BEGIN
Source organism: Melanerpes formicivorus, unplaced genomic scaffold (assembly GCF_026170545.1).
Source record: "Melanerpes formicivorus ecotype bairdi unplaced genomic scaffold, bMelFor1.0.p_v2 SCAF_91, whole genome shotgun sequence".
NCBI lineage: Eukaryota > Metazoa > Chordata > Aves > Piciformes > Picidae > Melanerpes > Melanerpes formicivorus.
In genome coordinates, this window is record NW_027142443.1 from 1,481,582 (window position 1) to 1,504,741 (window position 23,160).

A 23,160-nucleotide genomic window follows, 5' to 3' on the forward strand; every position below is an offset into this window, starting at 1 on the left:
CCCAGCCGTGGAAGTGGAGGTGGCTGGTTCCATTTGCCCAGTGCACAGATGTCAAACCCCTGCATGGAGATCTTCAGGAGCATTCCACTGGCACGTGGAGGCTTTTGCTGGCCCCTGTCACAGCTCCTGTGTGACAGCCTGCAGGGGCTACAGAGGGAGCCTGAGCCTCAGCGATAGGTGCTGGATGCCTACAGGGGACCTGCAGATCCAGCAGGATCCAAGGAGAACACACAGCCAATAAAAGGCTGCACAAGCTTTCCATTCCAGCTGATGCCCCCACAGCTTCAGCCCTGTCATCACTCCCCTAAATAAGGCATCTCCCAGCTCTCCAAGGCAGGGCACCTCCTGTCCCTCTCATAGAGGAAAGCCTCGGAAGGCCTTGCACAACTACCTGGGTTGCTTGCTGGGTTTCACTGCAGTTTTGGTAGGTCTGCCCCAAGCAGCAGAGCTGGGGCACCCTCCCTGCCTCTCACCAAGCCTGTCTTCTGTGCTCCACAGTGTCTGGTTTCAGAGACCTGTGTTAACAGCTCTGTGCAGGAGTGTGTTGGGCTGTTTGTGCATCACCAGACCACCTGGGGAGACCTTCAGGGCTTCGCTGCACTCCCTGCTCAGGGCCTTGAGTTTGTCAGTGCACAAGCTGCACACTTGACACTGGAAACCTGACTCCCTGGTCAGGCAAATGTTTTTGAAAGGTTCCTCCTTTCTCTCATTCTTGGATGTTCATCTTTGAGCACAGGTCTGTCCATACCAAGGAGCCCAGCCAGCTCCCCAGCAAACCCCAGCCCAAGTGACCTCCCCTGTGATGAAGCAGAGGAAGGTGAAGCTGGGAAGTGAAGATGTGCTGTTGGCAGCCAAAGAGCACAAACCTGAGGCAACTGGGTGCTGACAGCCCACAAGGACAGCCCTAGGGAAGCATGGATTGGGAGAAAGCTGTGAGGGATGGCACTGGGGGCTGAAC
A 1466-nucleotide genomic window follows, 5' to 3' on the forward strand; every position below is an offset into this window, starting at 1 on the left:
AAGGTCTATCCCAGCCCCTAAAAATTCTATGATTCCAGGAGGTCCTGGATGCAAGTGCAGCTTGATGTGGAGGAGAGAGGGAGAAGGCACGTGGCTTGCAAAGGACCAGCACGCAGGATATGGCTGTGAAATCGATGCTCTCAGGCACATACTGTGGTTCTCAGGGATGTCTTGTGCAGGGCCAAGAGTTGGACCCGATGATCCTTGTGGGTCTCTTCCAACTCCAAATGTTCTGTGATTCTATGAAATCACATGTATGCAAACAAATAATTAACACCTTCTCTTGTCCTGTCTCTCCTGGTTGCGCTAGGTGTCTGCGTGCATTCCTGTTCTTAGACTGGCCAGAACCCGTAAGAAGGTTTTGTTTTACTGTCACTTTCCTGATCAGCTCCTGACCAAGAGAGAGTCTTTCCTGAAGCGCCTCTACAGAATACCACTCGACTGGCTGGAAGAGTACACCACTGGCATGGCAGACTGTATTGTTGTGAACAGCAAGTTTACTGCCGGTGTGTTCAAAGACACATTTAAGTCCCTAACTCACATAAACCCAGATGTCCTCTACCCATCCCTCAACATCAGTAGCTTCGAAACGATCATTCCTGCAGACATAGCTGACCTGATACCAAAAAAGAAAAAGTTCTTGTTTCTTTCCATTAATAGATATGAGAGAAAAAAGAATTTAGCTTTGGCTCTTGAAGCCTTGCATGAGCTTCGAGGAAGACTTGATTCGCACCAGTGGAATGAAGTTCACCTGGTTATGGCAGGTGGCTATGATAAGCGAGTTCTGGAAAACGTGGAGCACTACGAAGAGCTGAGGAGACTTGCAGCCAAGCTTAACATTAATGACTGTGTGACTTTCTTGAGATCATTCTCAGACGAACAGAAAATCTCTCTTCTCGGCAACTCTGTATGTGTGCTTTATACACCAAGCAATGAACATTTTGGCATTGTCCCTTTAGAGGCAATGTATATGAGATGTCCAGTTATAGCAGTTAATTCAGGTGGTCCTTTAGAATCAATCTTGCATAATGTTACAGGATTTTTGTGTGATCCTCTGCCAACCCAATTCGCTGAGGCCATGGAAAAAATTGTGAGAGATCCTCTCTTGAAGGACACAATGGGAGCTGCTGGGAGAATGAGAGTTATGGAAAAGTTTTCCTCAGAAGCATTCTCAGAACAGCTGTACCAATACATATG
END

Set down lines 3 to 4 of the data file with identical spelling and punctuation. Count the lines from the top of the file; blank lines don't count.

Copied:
NCBI lineage: Eukaryota > Metazoa > Chordata > Aves > Piciformes > Picidae > Melanerpes > Melanerpes formicivorus.
In genome coordinates, this window is record NW_027142443.1 from 1,481,582 (window position 1) to 1,504,741 (window position 23,160).